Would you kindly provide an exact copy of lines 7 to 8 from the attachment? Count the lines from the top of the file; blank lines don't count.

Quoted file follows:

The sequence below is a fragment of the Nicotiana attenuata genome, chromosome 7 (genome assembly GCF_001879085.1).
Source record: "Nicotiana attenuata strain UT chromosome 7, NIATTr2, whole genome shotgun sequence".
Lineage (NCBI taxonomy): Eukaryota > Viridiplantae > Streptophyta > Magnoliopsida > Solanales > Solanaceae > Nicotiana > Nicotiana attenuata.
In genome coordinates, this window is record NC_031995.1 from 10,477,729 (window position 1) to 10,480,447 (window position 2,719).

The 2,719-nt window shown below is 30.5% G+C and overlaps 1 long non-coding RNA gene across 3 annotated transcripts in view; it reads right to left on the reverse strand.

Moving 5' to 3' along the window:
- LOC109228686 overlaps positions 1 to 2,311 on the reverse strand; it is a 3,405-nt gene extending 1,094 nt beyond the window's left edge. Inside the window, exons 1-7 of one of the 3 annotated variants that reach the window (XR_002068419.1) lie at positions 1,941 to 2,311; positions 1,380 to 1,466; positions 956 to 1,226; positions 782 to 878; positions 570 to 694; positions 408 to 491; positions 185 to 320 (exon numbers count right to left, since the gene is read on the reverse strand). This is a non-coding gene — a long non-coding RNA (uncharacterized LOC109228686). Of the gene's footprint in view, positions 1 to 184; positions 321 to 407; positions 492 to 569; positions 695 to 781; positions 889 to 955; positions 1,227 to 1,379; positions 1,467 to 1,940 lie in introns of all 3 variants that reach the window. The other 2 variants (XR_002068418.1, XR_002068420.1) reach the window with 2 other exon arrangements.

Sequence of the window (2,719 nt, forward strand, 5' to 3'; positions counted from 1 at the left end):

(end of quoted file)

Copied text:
- LOC109228686 overlaps positions 1 to 2,311 on the reverse strand; it is a 3,405-nt gene extending 1,094 nt beyond the window's left edge. Inside the window, exons 1-7 of one of the 3 annotated variants that reach the window (XR_002068419.1) lie at positions 1,941 to 2,311; positions 1,380 to 1,466; positions 956 to 1,226; positions 782 to 878; positions 570 to 694; positions 408 to 491; positions 185 to 320 (exon numbers count right to left, since the gene is read on the reverse strand). This is a non-coding gene — a long non-coding RNA (uncharacterized LOC109228686). Of the gene's footprint in view, positions 1 to 184; positions 321 to 407; positions 492 to 569; positions 695 to 781; positions 889 to 955; positions 1,227 to 1,379; positions 1,467 to 1,940 lie in introns of all 3 variants that reach the window. The other 2 variants (XR_002068418.1, XR_002068420.1) reach the window with 2 other exon arrangements.

Sequence of the window (2,719 nt, forward strand, 5' to 3'; positions counted from 1 at the left end):